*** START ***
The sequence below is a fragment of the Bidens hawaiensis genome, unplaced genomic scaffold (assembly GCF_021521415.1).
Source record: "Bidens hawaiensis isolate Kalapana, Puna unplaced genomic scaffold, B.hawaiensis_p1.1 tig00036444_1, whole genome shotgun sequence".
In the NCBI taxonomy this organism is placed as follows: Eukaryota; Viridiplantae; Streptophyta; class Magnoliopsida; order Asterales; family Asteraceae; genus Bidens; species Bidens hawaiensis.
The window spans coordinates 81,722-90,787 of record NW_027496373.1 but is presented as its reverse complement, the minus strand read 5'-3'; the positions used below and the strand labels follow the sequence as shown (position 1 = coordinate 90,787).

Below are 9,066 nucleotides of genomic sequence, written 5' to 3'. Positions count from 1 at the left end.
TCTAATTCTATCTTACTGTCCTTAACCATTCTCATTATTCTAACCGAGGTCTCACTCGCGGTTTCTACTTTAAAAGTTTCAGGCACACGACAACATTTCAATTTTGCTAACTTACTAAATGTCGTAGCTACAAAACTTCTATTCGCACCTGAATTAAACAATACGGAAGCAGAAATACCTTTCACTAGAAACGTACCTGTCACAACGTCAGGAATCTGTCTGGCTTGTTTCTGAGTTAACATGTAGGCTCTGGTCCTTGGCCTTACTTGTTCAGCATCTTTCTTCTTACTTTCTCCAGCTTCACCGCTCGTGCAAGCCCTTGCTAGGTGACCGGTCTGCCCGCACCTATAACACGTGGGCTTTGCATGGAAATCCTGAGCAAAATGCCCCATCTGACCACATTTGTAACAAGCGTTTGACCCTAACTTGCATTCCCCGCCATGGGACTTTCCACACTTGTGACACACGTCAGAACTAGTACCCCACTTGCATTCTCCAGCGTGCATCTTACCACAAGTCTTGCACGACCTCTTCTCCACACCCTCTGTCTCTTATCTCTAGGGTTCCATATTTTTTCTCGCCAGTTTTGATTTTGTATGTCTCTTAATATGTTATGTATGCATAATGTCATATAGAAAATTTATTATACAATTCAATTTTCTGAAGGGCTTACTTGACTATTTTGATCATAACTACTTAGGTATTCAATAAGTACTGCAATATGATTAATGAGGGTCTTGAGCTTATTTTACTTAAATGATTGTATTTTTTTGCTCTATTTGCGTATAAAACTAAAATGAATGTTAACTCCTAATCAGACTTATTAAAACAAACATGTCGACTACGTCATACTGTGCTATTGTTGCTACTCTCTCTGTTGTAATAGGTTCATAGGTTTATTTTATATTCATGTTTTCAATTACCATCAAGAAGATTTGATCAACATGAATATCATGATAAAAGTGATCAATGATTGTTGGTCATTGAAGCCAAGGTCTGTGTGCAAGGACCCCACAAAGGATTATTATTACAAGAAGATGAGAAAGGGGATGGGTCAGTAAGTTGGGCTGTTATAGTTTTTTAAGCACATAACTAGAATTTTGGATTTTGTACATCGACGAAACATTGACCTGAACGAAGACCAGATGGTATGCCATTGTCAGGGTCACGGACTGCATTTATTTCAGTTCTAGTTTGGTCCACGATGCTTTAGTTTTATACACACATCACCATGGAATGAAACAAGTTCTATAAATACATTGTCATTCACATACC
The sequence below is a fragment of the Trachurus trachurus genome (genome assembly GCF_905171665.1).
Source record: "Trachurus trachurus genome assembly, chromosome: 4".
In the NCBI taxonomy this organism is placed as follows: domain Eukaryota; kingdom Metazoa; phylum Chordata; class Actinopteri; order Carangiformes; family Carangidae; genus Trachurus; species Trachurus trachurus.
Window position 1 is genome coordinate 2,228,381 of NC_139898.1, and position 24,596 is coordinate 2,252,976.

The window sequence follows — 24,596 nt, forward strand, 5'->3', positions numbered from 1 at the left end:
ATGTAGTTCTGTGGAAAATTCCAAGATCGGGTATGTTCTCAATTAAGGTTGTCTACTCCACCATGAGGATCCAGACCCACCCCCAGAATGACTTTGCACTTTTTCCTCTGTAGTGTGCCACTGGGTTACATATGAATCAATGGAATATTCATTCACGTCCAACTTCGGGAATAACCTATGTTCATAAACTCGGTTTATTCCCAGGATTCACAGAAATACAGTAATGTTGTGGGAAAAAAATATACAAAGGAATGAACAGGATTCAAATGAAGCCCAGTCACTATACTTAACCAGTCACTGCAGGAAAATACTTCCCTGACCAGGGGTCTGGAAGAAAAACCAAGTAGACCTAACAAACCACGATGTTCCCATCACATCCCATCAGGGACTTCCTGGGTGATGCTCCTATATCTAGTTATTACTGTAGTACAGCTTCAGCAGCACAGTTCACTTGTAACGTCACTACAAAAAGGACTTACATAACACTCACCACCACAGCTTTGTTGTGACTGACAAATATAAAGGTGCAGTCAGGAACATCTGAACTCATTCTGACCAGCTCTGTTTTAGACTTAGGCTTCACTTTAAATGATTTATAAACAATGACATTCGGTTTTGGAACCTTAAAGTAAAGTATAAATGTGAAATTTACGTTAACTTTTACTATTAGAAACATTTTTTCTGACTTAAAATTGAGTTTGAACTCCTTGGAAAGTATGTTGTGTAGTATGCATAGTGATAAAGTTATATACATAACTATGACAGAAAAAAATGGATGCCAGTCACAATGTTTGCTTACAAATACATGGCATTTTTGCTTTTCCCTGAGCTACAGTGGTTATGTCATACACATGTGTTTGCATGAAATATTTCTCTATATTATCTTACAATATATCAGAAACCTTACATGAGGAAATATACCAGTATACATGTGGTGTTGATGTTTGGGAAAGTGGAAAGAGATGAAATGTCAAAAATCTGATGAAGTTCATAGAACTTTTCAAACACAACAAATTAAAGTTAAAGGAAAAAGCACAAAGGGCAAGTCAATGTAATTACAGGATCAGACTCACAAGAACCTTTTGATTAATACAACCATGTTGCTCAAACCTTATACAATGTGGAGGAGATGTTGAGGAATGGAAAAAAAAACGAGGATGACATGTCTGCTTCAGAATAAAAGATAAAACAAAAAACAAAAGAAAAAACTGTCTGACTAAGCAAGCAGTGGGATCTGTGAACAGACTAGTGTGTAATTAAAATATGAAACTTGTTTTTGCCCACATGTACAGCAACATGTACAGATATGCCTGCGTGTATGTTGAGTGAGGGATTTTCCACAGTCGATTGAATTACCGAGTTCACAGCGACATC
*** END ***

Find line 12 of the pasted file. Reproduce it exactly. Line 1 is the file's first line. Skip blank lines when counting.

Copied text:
ATGTAGTTCTGTGGAAAATTCCAAGATCGGGTATGTTCTCAATTAAGGTTGTCTACTCCACCATGAGGATCCAGACCCACCCCCAGAATGACTTTGCACTTTTTCCTCTGTAGTGTGCCACTGGGTTACATATGAATCAATGGAATATTCATTCACGTCCAACTTCGGGAATAACCTATGTTCATAAACTCGGTTTATTCCCAGGATTCACAGAAATACAGTAATGTTGTGGGAAAAAAATATACAAAGGAATGAACAGGATTCAAATGAAGCCCAGTCACTATACTTAACCAGTCACTGCAGGAAAATACTTCCCTGACCAGGGGTCTGGAAGAAAAACCAAGTAGACCTAACAAACCACGATGTTCCCATCACATCCCATCAGGGACTTCCTGGGTGATGCTCCTATATCTAGTTATTACTGTAGTACAGCTTCAGCAGCACAGTTCACTTGTAACGTCACTACAAAAAGGACTTACATAACACTCACCACCACAGCTTTGTTGTGACTGACAAATATAAAGGTGCAGTCAGGAACATCTGAACTCATTCTGACCAGCTCTGTTTTAGACTTAGGCTTCACTTTAAATGATTTATAAACAATGACATTCGGTTTTGGAACCTTAAAGTAAAGTATAAATGTGAAATTTACGTTAACTTTTACTATTAGAAACATTTTTTCTGACTTAAAATTGAGTTTGAACTCCTTGGAAAGTATGTTGTGTAGTATGCATAGTGATAAAGTTATATACATAACTATGACAGAAAAAAATGGATGCCAGTCACAATGTTTGCTTACAAATACATGGCATTTTTGCTTTTCCCTGAGCTACAGTGGTTATGTCATACACATGTGTTTGCATGAAATATTTCTCTATATTATCTTACAATATATCAGAAACCTTACATGAGGAAATATACCAGTATACATGTGGTGTTGATGTTTGGGAAAGTGGAAAGAGATGAAATGTCAAAAATCTGATGAAGTTCATAGAACTTTTCAAACACAACAAATTAAAGTTAAAGGAAAAAGCACAAAGGGCAAGTCAATGTAATTACAGGATCAGACTCACAAGAACCTTTTGATTAATACAACCATGTTGCTCAAACCTTATACAATGTGGAGGAGATGTTGAGGAATGGAAAAAAAAACGAGGATGACATGTCTGCTTCAGAATAAAAGATAAAACAAAAAACAAAAGAAAAAACTGTCTGACTAAGCAAGCAGTGGGATCTGTGAACAGACTAGTGTGTAATTAAAATATGAAACTTGTTTTTGCCCACATGTACAGCAACATGTACAGATATGCCTGCGTGTATGTTGAGTGAGGGATTTTCCACAGTCGATTGAATTACCGAGTTCACAGCGACATC